Jane Campion, Martin McDonagh, Laura Poitras together with Damien Chazelle in the jury of the Venice Film Festival

Venice gears up for a ‘Pan-European Festival’ if SAG hits Hollywood stars from the Lido

Venice Film Festival director Alberto Barbera is working on a plan B. If American films won’t make it to the Venice Film Festival because of the WGA and SAG strikes, the director told his party planners that the The event’s 80th edition “will be a Pan-European Festival,” according to sources familiar with the plans.

Barbera told his staff it’s too soon to tell how things will play out. “Let’s try to figure out what American producers and directors intend to do,” she said, according to people familiar with the situation. “In the meantime, we are taking steps to create an alternative program.”

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The sources tell THR Rome that the organizers of the Toronto International Film Festival – which takes place from September 7 to 17, as usual coinciding with Venice – are similarly preparing for the possibility that there will be a limited presence of US films at TIFF. The dispute is generally thought unlikely to be resolved before September.

One of the key issues driving the SAG strike is the state of remnants in the streaming age. According to the union, the streaming revolution has reduced the number of payments artists receive when their projects are reused or played on a new medium (such as, for example, if a theatrically released movie plays on cable TV). Traditionally, the residues help artists, who typically move from one job to another, make a living during lean times for work.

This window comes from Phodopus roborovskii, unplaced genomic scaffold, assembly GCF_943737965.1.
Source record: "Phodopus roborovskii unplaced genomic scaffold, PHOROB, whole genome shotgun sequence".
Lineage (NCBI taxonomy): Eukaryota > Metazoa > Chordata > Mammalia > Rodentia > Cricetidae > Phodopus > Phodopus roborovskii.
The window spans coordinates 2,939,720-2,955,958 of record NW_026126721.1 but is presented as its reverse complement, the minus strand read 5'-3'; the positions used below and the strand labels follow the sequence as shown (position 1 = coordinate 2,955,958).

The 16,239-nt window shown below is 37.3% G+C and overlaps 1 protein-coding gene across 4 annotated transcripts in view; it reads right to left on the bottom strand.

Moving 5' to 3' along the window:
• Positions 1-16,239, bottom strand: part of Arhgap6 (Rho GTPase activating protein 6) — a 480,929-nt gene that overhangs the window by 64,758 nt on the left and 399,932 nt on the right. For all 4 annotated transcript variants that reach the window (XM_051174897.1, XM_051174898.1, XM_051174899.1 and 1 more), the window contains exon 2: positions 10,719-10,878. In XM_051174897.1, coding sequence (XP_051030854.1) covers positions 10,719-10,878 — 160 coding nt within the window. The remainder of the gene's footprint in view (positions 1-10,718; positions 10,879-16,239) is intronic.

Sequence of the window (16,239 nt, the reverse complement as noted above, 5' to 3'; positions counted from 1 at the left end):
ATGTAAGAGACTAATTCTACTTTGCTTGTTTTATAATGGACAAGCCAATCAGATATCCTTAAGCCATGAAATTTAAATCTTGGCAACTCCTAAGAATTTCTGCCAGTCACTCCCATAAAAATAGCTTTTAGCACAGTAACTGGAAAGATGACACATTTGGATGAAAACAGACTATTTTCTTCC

The strike is having an immediate impact on Venice, which relies heavily on Hollywood talent and is considered the unofficial start of awards season. For example, Zendaya, the protagonist of the film of the opening night of the festival, that of Luca Guadagnino Challengers – it would probably be forbidden to attend the premiere.

Guadagnino, who is currently working on the film between Italy and France queer, confirms that the situation is very uncertain: “Obviously the actors will not be promoting,” he says THR Rome. “We need to understand from the studio what they want to do, then we’ll decide how to proceed.”

This is the context in which Barbera is preparing an alternative program for Venice, which he believes could see more international titles gain coveted screening slots. “We will see. Asian cinema is experiencing a moment of post-pandemic recovery, in this sense, if the Americans do not participate, the focus would mainly be on Europe”.

The festival director told his staff to “be ready for anything and take nothing for granted”.

A press conference to unveil Venezia’s line-up is scheduled for 25 July and will still take place as scheduled.